Dr. Johnston said he recognized that his paper would be criticized because of its ties to industry funding. But he said he hoped people would not “throw the baby out with the bathwater” by dismissing the conclusion that sugar guidelines should be developed with greater rigor. He also emphasized that he was not suggesting that people eat more sugar. The review article, he said, questions specific recommendations about sugar but “should not be used to justify higher intake of sugary foods and beverages.”

13) Excellent, thorough, Nate Cohn piece looking at how the Obama coalition fell apart for HRC.  Make sure you read this one.

14) Not surprisingly, the relationship between the political attitudes of elite donors and the Democratic party is far more complex than the simplistic portrayals we commonly get.

15) The way in which we basically let police departments steal money from people in this country is just disgusting.  Drum is not having it and either am I.

16) Greg Sargent on why we should be terrified of Trump’s decision-making process.

17) Ezra Klein asks whether Republicans are more addicted to power or ideas.  It’s cute that he even pretends it’s a question:

We are about to learn whether Republicans are more addicted to power or to ideas. This is, it’s worth noting, a live debate. In the Bush years, the GOP cut taxes, expanded Medicare, and started two wars without paying for a dime of it. Then after Barack Obama took office, Republicans became very worried about budget discipline.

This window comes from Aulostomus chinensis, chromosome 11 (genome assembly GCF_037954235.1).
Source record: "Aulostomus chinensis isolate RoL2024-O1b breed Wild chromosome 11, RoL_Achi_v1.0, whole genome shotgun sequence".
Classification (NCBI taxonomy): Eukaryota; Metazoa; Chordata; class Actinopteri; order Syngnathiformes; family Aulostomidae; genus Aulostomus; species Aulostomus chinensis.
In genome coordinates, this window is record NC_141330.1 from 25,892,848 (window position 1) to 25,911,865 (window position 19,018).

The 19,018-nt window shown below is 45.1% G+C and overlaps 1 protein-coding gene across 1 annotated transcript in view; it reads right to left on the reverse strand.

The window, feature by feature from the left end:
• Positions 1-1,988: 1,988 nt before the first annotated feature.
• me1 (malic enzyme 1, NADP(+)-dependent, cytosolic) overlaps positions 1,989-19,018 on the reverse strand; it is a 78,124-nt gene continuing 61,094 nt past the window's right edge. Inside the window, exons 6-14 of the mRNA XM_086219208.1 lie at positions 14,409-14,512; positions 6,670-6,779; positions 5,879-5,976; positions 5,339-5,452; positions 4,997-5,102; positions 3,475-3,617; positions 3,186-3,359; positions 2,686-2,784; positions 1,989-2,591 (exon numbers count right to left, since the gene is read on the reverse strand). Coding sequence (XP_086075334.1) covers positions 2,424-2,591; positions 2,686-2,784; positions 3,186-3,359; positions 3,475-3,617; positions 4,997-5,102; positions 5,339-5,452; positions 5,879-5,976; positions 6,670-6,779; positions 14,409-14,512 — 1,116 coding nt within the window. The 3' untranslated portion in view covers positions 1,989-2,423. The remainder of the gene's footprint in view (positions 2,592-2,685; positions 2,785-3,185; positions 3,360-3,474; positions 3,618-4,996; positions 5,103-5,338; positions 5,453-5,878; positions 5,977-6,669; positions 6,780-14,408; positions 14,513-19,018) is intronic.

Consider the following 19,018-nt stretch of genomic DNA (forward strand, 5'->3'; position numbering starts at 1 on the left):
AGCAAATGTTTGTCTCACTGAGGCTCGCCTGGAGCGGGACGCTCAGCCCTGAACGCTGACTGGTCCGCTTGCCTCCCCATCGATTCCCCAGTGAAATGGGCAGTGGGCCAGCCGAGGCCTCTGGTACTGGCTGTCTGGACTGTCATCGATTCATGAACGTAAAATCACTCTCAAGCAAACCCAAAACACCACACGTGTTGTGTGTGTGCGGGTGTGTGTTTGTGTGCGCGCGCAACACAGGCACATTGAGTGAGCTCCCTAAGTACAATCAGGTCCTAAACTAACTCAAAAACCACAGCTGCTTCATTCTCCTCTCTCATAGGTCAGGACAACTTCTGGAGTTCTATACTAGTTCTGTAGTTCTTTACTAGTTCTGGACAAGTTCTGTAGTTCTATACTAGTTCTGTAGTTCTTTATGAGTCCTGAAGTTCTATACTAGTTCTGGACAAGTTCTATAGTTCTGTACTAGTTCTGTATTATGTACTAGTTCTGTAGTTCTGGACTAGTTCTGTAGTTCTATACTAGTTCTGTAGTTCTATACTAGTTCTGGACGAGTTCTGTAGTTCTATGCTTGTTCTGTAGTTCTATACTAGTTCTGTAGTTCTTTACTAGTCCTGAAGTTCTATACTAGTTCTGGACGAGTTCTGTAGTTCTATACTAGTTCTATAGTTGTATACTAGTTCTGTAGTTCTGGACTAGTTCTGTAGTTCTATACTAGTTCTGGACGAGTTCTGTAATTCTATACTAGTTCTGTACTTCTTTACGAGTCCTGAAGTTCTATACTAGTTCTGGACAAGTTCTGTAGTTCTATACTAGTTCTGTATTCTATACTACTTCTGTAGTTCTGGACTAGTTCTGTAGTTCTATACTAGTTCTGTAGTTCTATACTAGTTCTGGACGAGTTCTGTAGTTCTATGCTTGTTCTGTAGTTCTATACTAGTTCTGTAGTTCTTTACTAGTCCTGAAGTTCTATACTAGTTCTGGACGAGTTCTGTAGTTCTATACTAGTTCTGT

Fiscal conservatism, liberals complained, seemed to mean Republicans could rack up debt for any reason while Democrats couldn’t even borrow to save the economy during a financial collapse (which is, for the record, exactly the time you would want to debt finance).

But the GOP swore otherwise. The Tea Party, they said, was a correction to the regrettable excesses of the aughts. Bush-era Republicans had gone Washington and become addicted to power rather than conservatism. They had betrayed their own ideas and were now being punished by their own voters. It wouldn’t happen again. The opposition to Obama’s debt financing was the principled stand of a chastened GOP, not a cynical ploy to trip up a Democratic president.

If House Republicans — and particularly the House Freedom Caucus, the most debt-obsessed of all House Republicans — decide that Trump only needs to pay half the cost of his plans, then there’ll be no more mystery. Partisanship and power, not ideas and ideology, will have proven the GOP’s real addiction.

18) Poland for a very, very disturbing case study of what can happen when populists come to power in a democracy: